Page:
Bestselling children’s book illustrator and author Steven Lenton shares his top seven secrets for success as a children’s book illustrator.
4 minutes to read
I’m relatively new to the children’s book industry, but in my short time illustrating picture books I have learned some practical and hopefully useful dos and don’ts that I would like to share with you.
1. Do get an agent
You may be tempted to go it alone to get the maximum amount of pennies possible on signing a book deal. My advice is to find an agent that can fine-tooth comb contracts, understand you as an artist and treat you to the occasional cream cake. My agent has helped me to promote my portfolio, maximise my fee and very importantly offered a wealth of encouragement and advice about the industry. It’s important to have someone who can deal with the tricky bits and pieces you don’t know how to, allowing you to concentrate on being creative and cakey.
2. Don’t be too precious
The publishing industry, lovely as it is, has to be based on strong book sales. Therefore if you have an idea for a book, be it in whatever form, you must expect a publisher to tweak, edit and often radically change some aspects of your project if it is to be a success. Being open-minded to these changes will help your idea blossom into a best seller. Some books will need few if any alterations, but most of the best books go through numerous drafts. It is possible to maintain your integrity during this process by relaxing a little and by listening to what your editor/designer has to say, digesting it and then discussing it. Over cake.
3. Do continually develop your style
Everybody wants to have a unique, recognizable style and this is essential. Look at classic and contemporary illustrators and observe similarities between your work and others, gain clues on colour, composition and layout, all the while developing the way you draw dogs, noses, elephants, cars, totem poles, whatever it is that you are interested in designing. Play around with mediums (not of the Mystic Meg variety!) and find a style and way of working that you are comfortable with. If you persevere you WILL find your style – it just takes a lot of research and practice.
4. Don’t dismiss a rhyming text
There’s some confusion amongst aspiring authors and illustrators as to whether a rhyming text is viable. Some recent talks I have been to touching on the matter have left audiences believing that a rhyming text is a complete no-no. This is NOT the case. Interestingly, all the texts bar one that have been sent to me by various publishers have ALL been rhyming texts.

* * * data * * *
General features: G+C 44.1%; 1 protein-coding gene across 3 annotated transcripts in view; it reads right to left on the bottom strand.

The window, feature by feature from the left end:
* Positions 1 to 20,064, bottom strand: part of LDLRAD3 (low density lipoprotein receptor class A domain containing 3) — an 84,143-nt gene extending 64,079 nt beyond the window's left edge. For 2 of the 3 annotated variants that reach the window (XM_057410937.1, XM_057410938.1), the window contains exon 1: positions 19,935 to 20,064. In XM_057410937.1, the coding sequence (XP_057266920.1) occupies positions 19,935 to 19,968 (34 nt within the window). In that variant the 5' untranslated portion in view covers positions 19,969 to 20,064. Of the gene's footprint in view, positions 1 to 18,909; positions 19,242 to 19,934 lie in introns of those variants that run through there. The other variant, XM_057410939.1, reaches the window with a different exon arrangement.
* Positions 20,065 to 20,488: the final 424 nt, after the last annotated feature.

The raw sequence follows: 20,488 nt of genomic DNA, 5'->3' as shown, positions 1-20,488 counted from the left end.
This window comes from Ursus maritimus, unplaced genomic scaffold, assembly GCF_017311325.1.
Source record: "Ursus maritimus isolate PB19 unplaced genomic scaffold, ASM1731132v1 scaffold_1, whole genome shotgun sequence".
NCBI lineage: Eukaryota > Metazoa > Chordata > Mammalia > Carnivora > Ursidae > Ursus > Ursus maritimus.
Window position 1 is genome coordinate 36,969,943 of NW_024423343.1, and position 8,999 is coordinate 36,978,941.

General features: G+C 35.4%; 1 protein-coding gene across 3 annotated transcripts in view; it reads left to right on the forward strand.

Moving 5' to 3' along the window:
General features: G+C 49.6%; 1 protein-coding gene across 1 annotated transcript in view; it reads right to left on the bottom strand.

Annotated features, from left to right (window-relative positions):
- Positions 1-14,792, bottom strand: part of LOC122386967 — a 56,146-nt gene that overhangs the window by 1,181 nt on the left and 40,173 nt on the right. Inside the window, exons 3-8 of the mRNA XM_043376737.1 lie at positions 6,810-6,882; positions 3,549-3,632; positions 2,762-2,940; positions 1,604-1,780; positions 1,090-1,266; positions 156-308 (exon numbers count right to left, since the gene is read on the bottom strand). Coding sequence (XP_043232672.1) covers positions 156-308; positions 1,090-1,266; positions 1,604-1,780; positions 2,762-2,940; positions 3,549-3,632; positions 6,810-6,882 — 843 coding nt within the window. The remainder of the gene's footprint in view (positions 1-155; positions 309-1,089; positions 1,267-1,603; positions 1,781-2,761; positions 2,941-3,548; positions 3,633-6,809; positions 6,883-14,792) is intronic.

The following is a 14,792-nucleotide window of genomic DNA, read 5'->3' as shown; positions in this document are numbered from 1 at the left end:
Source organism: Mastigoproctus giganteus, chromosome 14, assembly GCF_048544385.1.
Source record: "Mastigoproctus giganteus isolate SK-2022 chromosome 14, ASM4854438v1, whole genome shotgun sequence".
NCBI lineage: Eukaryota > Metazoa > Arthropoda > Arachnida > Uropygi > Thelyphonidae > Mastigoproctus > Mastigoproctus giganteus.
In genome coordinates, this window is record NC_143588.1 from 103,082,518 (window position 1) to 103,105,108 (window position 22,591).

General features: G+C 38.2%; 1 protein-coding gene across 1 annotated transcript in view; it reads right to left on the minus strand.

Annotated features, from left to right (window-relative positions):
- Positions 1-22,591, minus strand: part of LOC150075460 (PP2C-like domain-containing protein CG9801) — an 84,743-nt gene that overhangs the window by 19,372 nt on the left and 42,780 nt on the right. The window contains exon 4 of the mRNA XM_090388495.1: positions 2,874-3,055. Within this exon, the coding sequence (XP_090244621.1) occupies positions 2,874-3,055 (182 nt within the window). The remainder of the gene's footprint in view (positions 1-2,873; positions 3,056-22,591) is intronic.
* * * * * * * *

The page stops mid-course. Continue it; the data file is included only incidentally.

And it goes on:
My first book, Shifty McGifty and Slippery Sam, with a rhyming text by Tracey Corderoy, was sent to me by publisher Nosy Crow and has sold phenomenally well in the UK, been translated into two other languages, spawning two sequels and numerous sell-out events including the Hay and Edinburgh Festivals.
My first author/illustrator title Princess Daisy and the Dragon and the Nincompoop Knights was originally written in prose but we felt that it would be a stronger, funnier book if it rhymed. So, a few re-writes later (keeping the aforementioned open mind!), and a fun, hopefully popular new fairytale has been born. If your book is stronger in rhyme, as long as it has good scansion (flows beautifully) you could be on to a winner!
5. Do dip your toe into Twitter
I never understood Twitter until I started researching and promoting my work. Find your ‘Twitter tone’ and engage your potential audience with anecdotes, fun facts, quotations, sketchbook work, anything that will intrigue people and get them interested in what you’re about and what you are striving to create. There are a number of publishers who keep an eye on Twitter for the next big illustrator so log in and have fun with it. Just don’t stalk Paul Hollywood, OK?
When I entered the industry I panicked because I’m not the best at typography and hand lettering, so how on earth was I going to design an entire book? This panic was unfounded because as soon as I signed the contract I was surrounded by a helpful team of editors, designers and publicists who all want to make sure that I was happy, supported and comfortable with all decisions and practicalities that went into the development, execution and marketing of my book. Everyone is on your side and everyone wants to create the best book that you can possible make. Don’t be afraid to ask for help and opinion along the way. Over cake.
7. Most importantly – DO keep a positive outlook
Despite numerous rejection letters and emails I stuck to my guns and kept a positive view on my ambition. When I sent my beautifully designed gift box full of pom-pom dogs, artwork and dummies to Walker Books I convinced myself that they would snap me up then and there. They didn’t, of course, and I was left feeling rather flat – all that effort gone to waste! But I dusted myself off and developed more ideas that eventually lead to my first contract.
There have been times when my confidence has taken a nose-dive and times when I have been frustrated at the often slow pace of the industry as a whole. But keep pushing yourself, keep your humour, and keep drawing. Publishers like to have meetings with friendly, jolly people with a wealth of sketchbooks and ideas, so get in touch with that agent, focus that folio and get out there – it really is worth it. Keep envisaging your book on a shelf in Waterstones. The feeling you get when you pick it up for the first time is an incomparable thrill and all the heartache and self-doubt will swiftly be forgotten… until you get working on book two!
This article first appeared in issue 6 of Publishing Talk Magazine.